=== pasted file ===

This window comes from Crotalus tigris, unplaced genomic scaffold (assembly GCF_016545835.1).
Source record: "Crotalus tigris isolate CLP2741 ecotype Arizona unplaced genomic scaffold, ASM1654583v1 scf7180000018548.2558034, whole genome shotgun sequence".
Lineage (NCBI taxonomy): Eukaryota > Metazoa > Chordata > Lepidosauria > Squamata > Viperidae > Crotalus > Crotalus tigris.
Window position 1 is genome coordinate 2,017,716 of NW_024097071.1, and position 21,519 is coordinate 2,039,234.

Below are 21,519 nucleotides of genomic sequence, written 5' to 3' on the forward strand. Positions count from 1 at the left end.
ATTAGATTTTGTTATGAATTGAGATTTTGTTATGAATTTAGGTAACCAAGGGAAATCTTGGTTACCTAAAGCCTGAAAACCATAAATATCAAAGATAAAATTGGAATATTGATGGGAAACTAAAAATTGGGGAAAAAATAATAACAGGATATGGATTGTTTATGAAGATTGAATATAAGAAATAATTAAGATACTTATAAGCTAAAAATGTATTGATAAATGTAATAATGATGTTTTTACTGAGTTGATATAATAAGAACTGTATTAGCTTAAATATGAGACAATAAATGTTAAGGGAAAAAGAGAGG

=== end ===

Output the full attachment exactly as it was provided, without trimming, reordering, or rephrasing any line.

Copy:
This window comes from Crotalus tigris, unplaced genomic scaffold (assembly GCF_016545835.1).
Source record: "Crotalus tigris isolate CLP2741 ecotype Arizona unplaced genomic scaffold, ASM1654583v1 scf7180000018548.2558034, whole genome shotgun sequence".
Lineage (NCBI taxonomy): Eukaryota > Metazoa > Chordata > Lepidosauria > Squamata > Viperidae > Crotalus > Crotalus tigris.
Window position 1 is genome coordinate 2,017,716 of NW_024097071.1, and position 21,519 is coordinate 2,039,234.

Below are 21,519 nucleotides of genomic sequence, written 5' to 3' on the forward strand. Positions count from 1 at the left end.
ATTAGATTTTGTTATGAATTGAGATTTTGTTATGAATTTAGGTAACCAAGGGAAATCTTGGTTACCTAAAGCCTGAAAACCATAAATATCAAAGATAAAATTGGAATATTGATGGGAAACTAAAAATTGGGGAAAAAATAATAACAGGATATGGATTGTTTATGAAGATTGAATATAAGAAATAATTAAGATACTTATAAGCTAAAAATGTATTGATAAATGTAATAATGATGTTTTTACTGAGTTGATATAATAAGAACTGTATTAGCTTAAATATGAGACAATAAATGTTAAGGGAAAAAGAGAGG